Thursday, February 20, 2014

The Beauty In Sound

Shayne Kelly
Professor Wielgos
College Writing II
15 February 2014
The Beauty of Sound
The title prompts a question that could be answered in a plethora of ways, so why music? Music has been procedure of recreation and life since the dawn of time. Whether it be just listening to it, playing it or even finding a mate with your song, music finds a way to sneak into our lives. The Economist writes this article to shed some light on the reason why music isn’t just an object. Music is a process that fuels life. This appetite must be fueled by as the article states “singing on”. The argument The Economist is attempting to present that music is just more than noise, it gives living organisms emotion, and it fuels an extreme number of processes that make life livable.
            The Economist is geared toward highly educated readers and is published by Pearson: a company that makes many textbooks we use for school. The audience could go even farther than that. The average person will listen to thirty-thousand songs in a given year, and that adds up when the average human is about seventy years. Humans will hear more songs than that, because of nature. For instance: Birds chirping on a nice spring day, or even mating calls by many other species. The article also ties to many social and physical sciences such as psychology, and biology. The article could spike many interests in the reader by just reading the first line; a Shakespearean quote: “If music be the food of love, play on, give me excess of it”. The intended audience could be determined as anyone who has a strong or weak connection to music and enjoys other topics of research. Along with finding a distinct audience, there are strategies to convince the intended and other audiences to see the side to see the writer’s point of view.
            The incredible use of ethos in the article is sure to convince the reader to approve this article. The article is crawling with doctors of various professions. Such as, Dr. Geoffrey Miller of the University of New Mexico who revived Charles Darwin’s idea that music has a role in survival and reproduction. As well as, Dr. Robin Dunbar of Oxford University who believes music has gone on to be socially beneficial but has evolved into being sexually beneficial.  Both claims by the respective doctors make an enormous statement. They show that music isn’t just something that us as people sit down and listen to. It has more value than that: it helps figure out whom our future mates will be, along with deciding how we will react to one another. Music can also lead to the manipulation of emotions, which is a common theme between Miller and Dunbar. The article also uses Dr. Steven Pinker and Dr. Aniruddh Patel to generate logos with figurative examples.
            Dr. Steven Pinker makes a fascinating comparison about music: “music is like an auditory cheesecake”. The writer of the article gives a brief, but well-rounded explanation of what that exactly means:
Dr. Pinker's point is that, like real cheesecake, music sates an appetite that nature           cannot. Human appetites for food evolved at a time when the sugar and fat which are the main ingredients of cheesecake were scarce. In the past, no one would ever have found enough of either of these energy-rich foods to become obese, so a strong desire to eat them evolved, together with little limit beyond a full stomach to stop people eating too much(“Why Music?”).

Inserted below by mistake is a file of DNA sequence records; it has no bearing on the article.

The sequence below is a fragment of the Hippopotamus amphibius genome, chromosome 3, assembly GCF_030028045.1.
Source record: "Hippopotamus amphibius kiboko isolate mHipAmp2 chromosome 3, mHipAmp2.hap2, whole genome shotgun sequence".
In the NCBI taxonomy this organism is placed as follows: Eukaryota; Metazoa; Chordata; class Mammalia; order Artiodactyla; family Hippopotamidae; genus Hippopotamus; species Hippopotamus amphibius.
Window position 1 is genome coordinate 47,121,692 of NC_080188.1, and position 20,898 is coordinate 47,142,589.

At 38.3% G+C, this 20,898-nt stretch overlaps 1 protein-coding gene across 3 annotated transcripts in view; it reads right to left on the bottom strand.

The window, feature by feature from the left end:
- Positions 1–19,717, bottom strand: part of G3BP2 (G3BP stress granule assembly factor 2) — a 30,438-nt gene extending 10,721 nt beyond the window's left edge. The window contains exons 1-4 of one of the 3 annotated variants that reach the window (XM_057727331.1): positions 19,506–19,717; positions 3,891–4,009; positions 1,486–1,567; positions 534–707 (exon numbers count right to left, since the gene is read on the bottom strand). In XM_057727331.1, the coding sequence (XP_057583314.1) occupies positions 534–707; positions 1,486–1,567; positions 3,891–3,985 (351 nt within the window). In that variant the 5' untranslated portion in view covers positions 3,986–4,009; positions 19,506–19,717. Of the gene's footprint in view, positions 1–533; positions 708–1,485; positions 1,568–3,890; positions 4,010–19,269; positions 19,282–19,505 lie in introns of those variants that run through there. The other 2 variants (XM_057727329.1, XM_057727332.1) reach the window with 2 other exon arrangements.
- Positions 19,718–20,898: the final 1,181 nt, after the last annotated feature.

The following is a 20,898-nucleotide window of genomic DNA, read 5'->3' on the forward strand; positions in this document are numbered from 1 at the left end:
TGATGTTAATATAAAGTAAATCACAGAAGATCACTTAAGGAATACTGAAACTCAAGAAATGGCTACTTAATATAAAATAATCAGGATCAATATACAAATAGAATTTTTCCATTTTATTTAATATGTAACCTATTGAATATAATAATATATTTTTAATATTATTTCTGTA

Using this figurative comparison of music to a cheesecake gives some insight on what music actually does. This appetite is beyond biological need, but it has become a necessity to quench it.  It requires the brain to turn sound into meaning. Singing is described as an auditory masturbation to settle the craving. This explains Dunbar’s statement on how music is sexually beneficial. Dr. Patel on the other hand compares music to writing. He explains reading and writing must be taught by specialists at a critical time in a person’s life. He refers to this as a “transformative technology” because both will transform a life. Patel reasons learning music is somewhere between learning to read or write. This leads him to believe music just like reading and writing is a “transformative technology”. This ties back to Dr. Miller and favors his opinion about music and it being a part of natural selection. The ethos assists the logos because all four doctor’s ideas tie together. Small appeals to emotion are made but can be crucial in deciding whether to believe in this article or not!
            An article isn’t needed to describe the felling music gives an individual. According to the article, “Around 40% of the lyrics of popular songs speak of romance, sexual relationships and sexual behavior” (“why music?”).  Almost half of the music anyone will listen to deals with love: an emotion any person cherishes. The other 60% could be a variety of other emotions or feelings. For instance: Know Hope, an album by The Color Morale is about the struggles we find every day in believing in spiritual or personal hope. Even the album title gives a neat portrayal on words. The Economist’s article gives us reminder that we all react to music completely differently. It is up to the listener or viewer to decide how they feel. The piece offers visual aid to go with the textual piece.
            The Economist uses two illustrations to portray that music is a creative process. Just as it writing a song, it requires a process. The illustrations depict very intricate designs (see Fig. 1).